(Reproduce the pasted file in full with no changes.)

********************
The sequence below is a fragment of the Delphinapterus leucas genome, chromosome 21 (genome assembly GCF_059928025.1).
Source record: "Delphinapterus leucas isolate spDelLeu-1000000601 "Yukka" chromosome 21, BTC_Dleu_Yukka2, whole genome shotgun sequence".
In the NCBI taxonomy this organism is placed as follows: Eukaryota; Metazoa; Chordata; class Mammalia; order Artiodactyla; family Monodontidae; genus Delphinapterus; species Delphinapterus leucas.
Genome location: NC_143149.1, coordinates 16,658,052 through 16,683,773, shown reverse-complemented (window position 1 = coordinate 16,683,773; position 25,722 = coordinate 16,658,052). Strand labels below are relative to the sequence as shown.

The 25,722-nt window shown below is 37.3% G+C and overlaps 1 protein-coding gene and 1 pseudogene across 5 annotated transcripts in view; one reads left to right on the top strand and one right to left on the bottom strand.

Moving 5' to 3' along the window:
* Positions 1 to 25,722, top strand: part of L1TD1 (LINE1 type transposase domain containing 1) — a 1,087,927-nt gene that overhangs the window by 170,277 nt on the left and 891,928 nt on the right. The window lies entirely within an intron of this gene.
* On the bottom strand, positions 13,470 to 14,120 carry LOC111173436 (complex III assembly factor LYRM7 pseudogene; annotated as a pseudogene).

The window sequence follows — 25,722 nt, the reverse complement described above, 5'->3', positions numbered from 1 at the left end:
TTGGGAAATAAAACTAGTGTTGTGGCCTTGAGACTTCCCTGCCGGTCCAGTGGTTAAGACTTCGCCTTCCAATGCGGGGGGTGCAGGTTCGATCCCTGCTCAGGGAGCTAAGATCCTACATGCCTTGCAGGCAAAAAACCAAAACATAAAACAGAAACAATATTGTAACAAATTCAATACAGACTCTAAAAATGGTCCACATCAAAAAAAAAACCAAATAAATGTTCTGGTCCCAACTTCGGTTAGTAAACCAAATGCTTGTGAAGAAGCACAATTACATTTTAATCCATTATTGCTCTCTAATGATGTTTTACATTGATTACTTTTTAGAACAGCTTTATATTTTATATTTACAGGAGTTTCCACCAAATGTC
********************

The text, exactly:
The sequence below is a fragment of the Delphinapterus leucas genome, chromosome 21 (genome assembly GCF_059928025.1).
Source record: "Delphinapterus leucas isolate spDelLeu-1000000601 "Yukka" chromosome 21, BTC_Dleu_Yukka2, whole genome shotgun sequence".
In the NCBI taxonomy this organism is placed as follows: Eukaryota; Metazoa; Chordata; class Mammalia; order Artiodactyla; family Monodontidae; genus Delphinapterus; species Delphinapterus leucas.
Genome location: NC_143149.1, coordinates 16,658,052 through 16,683,773, shown reverse-complemented (window position 1 = coordinate 16,683,773; position 25,722 = coordinate 16,658,052). Strand labels below are relative to the sequence as shown.

The 25,722-nt window shown below is 37.3% G+C and overlaps 1 protein-coding gene and 1 pseudogene across 5 annotated transcripts in view; one reads left to right on the top strand and one right to left on the bottom strand.

Moving 5' to 3' along the window:
* Positions 1 to 25,722, top strand: part of L1TD1 (LINE1 type transposase domain containing 1) — a 1,087,927-nt gene that overhangs the window by 170,277 nt on the left and 891,928 nt on the right. The window lies entirely within an intron of this gene.
* On the bottom strand, positions 13,470 to 14,120 carry LOC111173436 (complex III assembly factor LYRM7 pseudogene; annotated as a pseudogene).

The window sequence follows — 25,722 nt, the reverse complement described above, 5'->3', positions numbered from 1 at the left end:
TTGGGAAATAAAACTAGTGTTGTGGCCTTGAGACTTCCCTGCCGGTCCAGTGGTTAAGACTTCGCCTTCCAATGCGGGGGGTGCAGGTTCGATCCCTGCTCAGGGAGCTAAGATCCTACATGCCTTGCAGGCAAAAAACCAAAACATAAAACAGAAACAATATTGTAACAAATTCAATACAGACTCTAAAAATGGTCCACATCAAAAAAAAAACCAAATAAATGTTCTGGTCCCAACTTCGGTTAGTAAACCAAATGCTTGTGAAGAAGCACAATTACATTTTAATCCATTATTGCTCTCTAATGATGTTTTACATTGATTACTTTTTAGAACAGCTTTATATTTTATATTTACAGGAGTTTCCACCAAATGTC